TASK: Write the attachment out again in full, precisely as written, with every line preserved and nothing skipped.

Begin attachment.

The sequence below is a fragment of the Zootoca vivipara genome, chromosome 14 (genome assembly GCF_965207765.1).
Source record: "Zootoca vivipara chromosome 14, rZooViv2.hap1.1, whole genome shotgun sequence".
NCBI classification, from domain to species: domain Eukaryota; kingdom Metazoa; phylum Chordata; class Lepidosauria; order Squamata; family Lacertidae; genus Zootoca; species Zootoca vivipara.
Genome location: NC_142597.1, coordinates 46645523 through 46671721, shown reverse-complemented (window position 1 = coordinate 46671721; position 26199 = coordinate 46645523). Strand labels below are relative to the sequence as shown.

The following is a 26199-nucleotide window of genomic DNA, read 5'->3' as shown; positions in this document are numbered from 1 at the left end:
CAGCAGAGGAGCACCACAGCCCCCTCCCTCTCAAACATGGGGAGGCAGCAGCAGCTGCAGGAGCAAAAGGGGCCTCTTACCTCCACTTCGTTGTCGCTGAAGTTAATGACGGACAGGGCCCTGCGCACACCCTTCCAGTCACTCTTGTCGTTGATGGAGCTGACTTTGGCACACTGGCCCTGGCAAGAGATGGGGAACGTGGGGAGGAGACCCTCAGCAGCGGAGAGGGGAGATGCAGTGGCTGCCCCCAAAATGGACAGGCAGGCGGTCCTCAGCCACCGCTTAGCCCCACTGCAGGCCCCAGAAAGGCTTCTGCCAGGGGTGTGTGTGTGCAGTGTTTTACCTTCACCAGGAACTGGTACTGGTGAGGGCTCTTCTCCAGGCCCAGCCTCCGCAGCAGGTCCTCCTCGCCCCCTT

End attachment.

The sequence below is a fragment of the Zootoca vivipara genome, chromosome 14 (genome assembly GCF_965207765.1).
Source record: "Zootoca vivipara chromosome 14, rZooViv2.hap1.1, whole genome shotgun sequence".
NCBI classification, from domain to species: domain Eukaryota; kingdom Metazoa; phylum Chordata; class Lepidosauria; order Squamata; family Lacertidae; genus Zootoca; species Zootoca vivipara.
Genome location: NC_142597.1, coordinates 46645523 through 46671721, shown reverse-complemented (window position 1 = coordinate 46671721; position 26199 = coordinate 46645523). Strand labels below are relative to the sequence as shown.

The following is a 26199-nucleotide window of genomic DNA, read 5'->3' as shown; positions in this document are numbered from 1 at the left end:
CAGCAGAGGAGCACCACAGCCCCCTCCCTCTCAAACATGGGGAGGCAGCAGCAGCTGCAGGAGCAAAAGGGGCCTCTTACCTCCACTTCGTTGTCGCTGAAGTTAATGACGGACAGGGCCCTGCGCACACCCTTCCAGTCACTCTTGTCGTTGATGGAGCTGACTTTGGCACACTGGCCCTGGCAAGAGATGGGGAACGTGGGGAGGAGACCCTCAGCAGCGGAGAGGGGAGATGCAGTGGCTGCCCCCAAAATGGACAGGCAGGCGGTCCTCAGCCACCGCTTAGCCCCACTGCAGGCCCCAGAAAGGCTTCTGCCAGGGGTGTGTGTGTGCAGTGTTTTACCTTCACCAGGAACTGGTACTGGTGAGGGCTCTTCTCCAGGCCCAGCCTCCGCAGCAGGTCCTCCTCGCCCCCTT